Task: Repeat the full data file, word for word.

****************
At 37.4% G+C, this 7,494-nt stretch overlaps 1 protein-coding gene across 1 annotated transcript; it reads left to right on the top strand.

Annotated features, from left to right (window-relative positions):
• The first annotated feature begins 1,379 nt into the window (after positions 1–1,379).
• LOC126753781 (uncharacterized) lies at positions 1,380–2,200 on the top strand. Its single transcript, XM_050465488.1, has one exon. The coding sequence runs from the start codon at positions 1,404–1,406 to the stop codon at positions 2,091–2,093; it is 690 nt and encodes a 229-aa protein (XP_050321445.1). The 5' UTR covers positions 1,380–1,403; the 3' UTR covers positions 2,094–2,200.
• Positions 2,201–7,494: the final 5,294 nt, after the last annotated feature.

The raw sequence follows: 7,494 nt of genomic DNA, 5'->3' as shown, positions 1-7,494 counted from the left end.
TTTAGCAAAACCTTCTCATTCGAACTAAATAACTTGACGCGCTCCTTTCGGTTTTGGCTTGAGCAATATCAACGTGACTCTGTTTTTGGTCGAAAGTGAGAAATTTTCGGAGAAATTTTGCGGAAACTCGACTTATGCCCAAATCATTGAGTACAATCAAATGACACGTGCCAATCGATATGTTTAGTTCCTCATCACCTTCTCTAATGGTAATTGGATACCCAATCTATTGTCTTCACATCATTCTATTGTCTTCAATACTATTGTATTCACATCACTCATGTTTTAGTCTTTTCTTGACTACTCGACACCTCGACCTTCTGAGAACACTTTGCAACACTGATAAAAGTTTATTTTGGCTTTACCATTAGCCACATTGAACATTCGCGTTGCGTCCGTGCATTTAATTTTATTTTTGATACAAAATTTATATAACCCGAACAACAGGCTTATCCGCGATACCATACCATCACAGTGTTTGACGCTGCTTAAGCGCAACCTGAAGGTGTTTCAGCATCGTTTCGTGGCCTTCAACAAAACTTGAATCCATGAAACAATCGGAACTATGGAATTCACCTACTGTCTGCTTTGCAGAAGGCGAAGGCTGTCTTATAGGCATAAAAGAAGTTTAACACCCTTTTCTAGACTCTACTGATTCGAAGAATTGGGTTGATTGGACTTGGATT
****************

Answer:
At 37.4% G+C, this 7,494-nt stretch overlaps 1 protein-coding gene across 1 annotated transcript; it reads left to right on the top strand.

Annotated features, from left to right (window-relative positions):
• The first annotated feature begins 1,379 nt into the window (after positions 1–1,379).
• LOC126753781 (uncharacterized) lies at positions 1,380–2,200 on the top strand. Its single transcript, XM_050465488.1, has one exon. The coding sequence runs from the start codon at positions 1,404–1,406 to the stop codon at positions 2,091–2,093; it is 690 nt and encodes a 229-aa protein (XP_050321445.1). The 5' UTR covers positions 1,380–1,403; the 3' UTR covers positions 2,094–2,200.
• Positions 2,201–7,494: the final 5,294 nt, after the last annotated feature.

The raw sequence follows: 7,494 nt of genomic DNA, 5'->3' as shown, positions 1-7,494 counted from the left end.
TTTAGCAAAACCTTCTCATTCGAACTAAATAACTTGACGCGCTCCTTTCGGTTTTGGCTTGAGCAATATCAACGTGACTCTGTTTTTGGTCGAAAGTGAGAAATTTTCGGAGAAATTTTGCGGAAACTCGACTTATGCCCAAATCATTGAGTACAATCAAATGACACGTGCCAATCGATATGTTTAGTTCCTCATCACCTTCTCTAATGGTAATTGGATACCCAATCTATTGTCTTCACATCATTCTATTGTCTTCAATACTATTGTATTCACATCACTCATGTTTTAGTCTTTTCTTGACTACTCGACACCTCGACCTTCTGAGAACACTTTGCAACACTGATAAAAGTTTATTTTGGCTTTACCATTAGCCACATTGAACATTCGCGTTGCGTCCGTGCATTTAATTTTATTTTTGATACAAAATTTATATAACCCGAACAACAGGCTTATCCGCGATACCATACCATCACAGTGTTTGACGCTGCTTAAGCGCAACCTGAAGGTGTTTCAGCATCGTTTCGTGGCCTTCAACAAAACTTGAATCCATGAAACAATCGGAACTATGGAATTCACCTACTGTCTGCTTTGCAGAAGGCGAAGGCTGTCTTATAGGCATAAAAGAAGTTTAACACCCTTTTCTAGACTCTACTGATTCGAAGAATTGGGTTGATTGGACTTGGATT